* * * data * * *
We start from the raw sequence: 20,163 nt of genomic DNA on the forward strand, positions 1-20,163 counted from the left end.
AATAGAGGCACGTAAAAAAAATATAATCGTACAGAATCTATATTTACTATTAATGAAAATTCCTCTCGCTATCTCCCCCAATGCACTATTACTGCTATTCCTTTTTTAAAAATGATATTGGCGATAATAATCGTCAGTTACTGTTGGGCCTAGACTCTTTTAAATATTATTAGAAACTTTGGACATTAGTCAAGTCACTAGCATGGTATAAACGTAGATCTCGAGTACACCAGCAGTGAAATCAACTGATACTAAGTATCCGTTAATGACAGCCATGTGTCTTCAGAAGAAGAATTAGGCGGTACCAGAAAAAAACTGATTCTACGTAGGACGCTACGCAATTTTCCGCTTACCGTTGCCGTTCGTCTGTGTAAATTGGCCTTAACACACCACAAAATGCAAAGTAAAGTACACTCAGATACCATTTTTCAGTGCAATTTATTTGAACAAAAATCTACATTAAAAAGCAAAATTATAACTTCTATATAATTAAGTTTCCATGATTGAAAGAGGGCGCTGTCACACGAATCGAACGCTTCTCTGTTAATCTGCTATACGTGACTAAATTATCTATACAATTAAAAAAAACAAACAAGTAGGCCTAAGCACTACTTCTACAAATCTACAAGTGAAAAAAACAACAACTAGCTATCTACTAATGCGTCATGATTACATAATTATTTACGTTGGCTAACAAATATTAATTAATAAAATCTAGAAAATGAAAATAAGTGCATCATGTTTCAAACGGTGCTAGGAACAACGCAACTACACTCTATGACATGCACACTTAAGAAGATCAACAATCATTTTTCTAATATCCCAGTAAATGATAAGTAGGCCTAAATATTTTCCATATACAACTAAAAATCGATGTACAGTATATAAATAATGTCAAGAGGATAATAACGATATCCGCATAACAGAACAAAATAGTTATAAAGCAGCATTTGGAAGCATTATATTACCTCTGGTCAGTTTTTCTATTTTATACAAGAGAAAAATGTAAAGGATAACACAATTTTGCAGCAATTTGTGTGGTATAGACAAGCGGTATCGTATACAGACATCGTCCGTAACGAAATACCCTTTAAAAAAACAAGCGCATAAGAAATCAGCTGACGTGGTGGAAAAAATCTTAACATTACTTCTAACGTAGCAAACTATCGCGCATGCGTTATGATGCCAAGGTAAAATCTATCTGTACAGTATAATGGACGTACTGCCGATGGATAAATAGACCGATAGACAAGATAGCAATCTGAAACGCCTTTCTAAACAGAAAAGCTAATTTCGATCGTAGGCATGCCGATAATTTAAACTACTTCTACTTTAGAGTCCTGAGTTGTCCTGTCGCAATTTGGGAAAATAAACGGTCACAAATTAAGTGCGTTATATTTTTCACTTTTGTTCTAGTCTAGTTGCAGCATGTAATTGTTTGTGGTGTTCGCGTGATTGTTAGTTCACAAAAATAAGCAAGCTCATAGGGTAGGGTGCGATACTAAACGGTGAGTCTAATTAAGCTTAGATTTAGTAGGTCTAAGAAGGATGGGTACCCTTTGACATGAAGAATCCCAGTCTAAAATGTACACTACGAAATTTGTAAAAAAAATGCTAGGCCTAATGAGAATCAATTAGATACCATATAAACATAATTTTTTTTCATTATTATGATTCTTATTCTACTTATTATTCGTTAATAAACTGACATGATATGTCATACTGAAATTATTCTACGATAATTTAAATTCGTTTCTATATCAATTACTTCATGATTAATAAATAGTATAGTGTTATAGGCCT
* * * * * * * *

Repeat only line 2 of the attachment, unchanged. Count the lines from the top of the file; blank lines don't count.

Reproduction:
AATAGAGGCACGTAAAAAAAATATAATCGTACAGAATCTATATTTACTATTAATGAAAATTCCTCTCGCTATCTCCCCCAATGCACTATTACTGCTATTCCTTTTTTAAAAATGATATTGGCGATAATAATCGTCAGTTACTGTTGGGCCTAGACTCTTTTAAATATTATTAGAAACTTTGGACATTAGTCAAGTCACTAGCATGGTATAAACGTAGATCTCGAGTACACCAGCAGTGAAATCAACTGATACTAAGTATCCGTTAATGACAGCCATGTGTCTTCAGAAGAAGAATTAGGCGGTACCAGAAAAAAACTGATTCTACGTAGGACGCTACGCAATTTTCCGCTTACCGTTGCCGTTCGTCTGTGTAAATTGGCCTTAACACACCACAAAATGCAAAGTAAAGTACACTCAGATACCATTTTTCAGTGCAATTTATTTGAACAAAAATCTACATTAAAAAGCAAAATTATAACTTCTATATAATTAAGTTTCCATGATTGAAAGAGGGCGCTGTCACACGAATCGAACGCTTCTCTGTTAATCTGCTATACGTGACTAAATTATCTATACAATTAAAAAAAACAAACAAGTAGGCCTAAGCACTACTTCTACAAATCTACAAGTGAAAAAAACAACAACTAGCTATCTACTAATGCGTCATGATTACATAATTATTTACGTTGGCTAACAAATATTAATTAATAAAATCTAGAAAATGAAAATAAGTGCATCATGTTTCAAACGGTGCTAGGAACAACGCAACTACACTCTATGACATGCACACTTAAGAAGATCAACAATCATTTTTCTAATATCCCAGTAAATGATAAGTAGGCCTAAATATTTTCCATATACAACTAAAAATCGATGTACAGTATATAAATAATGTCAAGAGGATAATAACGATATCCGCATAACAGAACAAAATAGTTATAAAGCAGCATTTGGAAGCATTATATTACCTCTGGTCAGTTTTTCTATTTTATACAAGAGAAAAATGTAAAGGATAACACAATTTTGCAGCAATTTGTGTGGTATAGACAAGCGGTATCGTATACAGACATCGTCCGTAACGAAATACCCTTTAAAAAAACAAGCGCATAAGAAATCAGCTGACGTGGTGGAAAAAATCTTAACATTACTTCTAACGTAGCAAACTATCGCGCATGCGTTATGATGCCAAGGTAAAATCTATCTGTACAGTATAATGGACGTACTGCCGATGGATAAATAGACCGATAGACAAGATAGCAATCTGAAACGCCTTTCTAAACAGAAAAGCTAATTTCGATCGTAGGCATGCCGATAATTTAAACTACTTCTACTTTAGAGTCCTGAGTTGTCCTGTCGCAATTTGGGAAAATAAACGGTCACAAATTAAGTGCGTTATATTTTTCACTTTTGTTCTAGTCTAGTTGCAGCATGTAATTGTTTGTGGTGTTCGCGTGATTGTTAGTTCACAAAAATAAGCAAGCTCATAGGGTAGGGTGCGATACTAAACGGTGAGTCTAATTAAGCTTAGATTTAGTAGGTCTAAGAAGGATGGGTACCCTTTGACATGAAGAATCCCAGTCTAAAATGTACACTACGAAATTTGTAAAAAAAATGCTAGGCCTAATGAGAATCAATTAGATACCATATAAACATAATTTTTTTTCATTATTATGATTCTTATTCTACTTATTATTCGTTAATAAACTGACATGATATGTCATACTGAAATTATTCTACGATAATTTAAATTCGTTTCTATATCAATTACTTCATGATTAATAAATAGTATAGTGTTATAGGCCT